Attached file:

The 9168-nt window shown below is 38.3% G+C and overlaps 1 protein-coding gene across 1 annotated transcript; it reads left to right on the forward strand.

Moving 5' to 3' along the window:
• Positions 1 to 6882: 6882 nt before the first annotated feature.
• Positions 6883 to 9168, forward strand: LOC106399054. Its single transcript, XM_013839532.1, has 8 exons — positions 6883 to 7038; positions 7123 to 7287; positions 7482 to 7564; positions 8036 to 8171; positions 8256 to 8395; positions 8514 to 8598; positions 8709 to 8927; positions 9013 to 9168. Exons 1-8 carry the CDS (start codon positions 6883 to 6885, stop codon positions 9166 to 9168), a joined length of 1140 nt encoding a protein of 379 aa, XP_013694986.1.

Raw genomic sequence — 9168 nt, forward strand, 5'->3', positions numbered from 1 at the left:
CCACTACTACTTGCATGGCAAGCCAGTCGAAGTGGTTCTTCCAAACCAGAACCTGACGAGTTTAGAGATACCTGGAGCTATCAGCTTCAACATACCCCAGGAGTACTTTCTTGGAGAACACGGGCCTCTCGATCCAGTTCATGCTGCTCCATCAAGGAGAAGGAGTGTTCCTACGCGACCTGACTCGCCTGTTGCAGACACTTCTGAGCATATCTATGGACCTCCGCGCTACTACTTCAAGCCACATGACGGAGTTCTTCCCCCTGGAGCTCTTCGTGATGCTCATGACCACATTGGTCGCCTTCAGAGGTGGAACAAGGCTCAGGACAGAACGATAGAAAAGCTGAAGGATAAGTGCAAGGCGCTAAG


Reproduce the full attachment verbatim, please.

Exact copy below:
The 9168-nt window shown below is 38.3% G+C and overlaps 1 protein-coding gene across 1 annotated transcript; it reads left to right on the forward strand.

Moving 5' to 3' along the window:
• Positions 1 to 6882: 6882 nt before the first annotated feature.
• Positions 6883 to 9168, forward strand: LOC106399054. Its single transcript, XM_013839532.1, has 8 exons — positions 6883 to 7038; positions 7123 to 7287; positions 7482 to 7564; positions 8036 to 8171; positions 8256 to 8395; positions 8514 to 8598; positions 8709 to 8927; positions 9013 to 9168. Exons 1-8 carry the CDS (start codon positions 6883 to 6885, stop codon positions 9166 to 9168), a joined length of 1140 nt encoding a protein of 379 aa, XP_013694986.1.

Raw genomic sequence — 9168 nt, forward strand, 5'->3', positions numbered from 1 at the left:
CCACTACTACTTGCATGGCAAGCCAGTCGAAGTGGTTCTTCCAAACCAGAACCTGACGAGTTTAGAGATACCTGGAGCTATCAGCTTCAACATACCCCAGGAGTACTTTCTTGGAGAACACGGGCCTCTCGATCCAGTTCATGCTGCTCCATCAAGGAGAAGGAGTGTTCCTACGCGACCTGACTCGCCTGTTGCAGACACTTCTGAGCATATCTATGGACCTCCGCGCTACTACTTCAAGCCACATGACGGAGTTCTTCCCCCTGGAGCTCTTCGTGATGCTCATGACCACATTGGTCGCCTTCAGAGGTGGAACAAGGCTCAGGACAGAACGATAGAAAAGCTGAAGGATAAGTGCAAGGCGCTAAG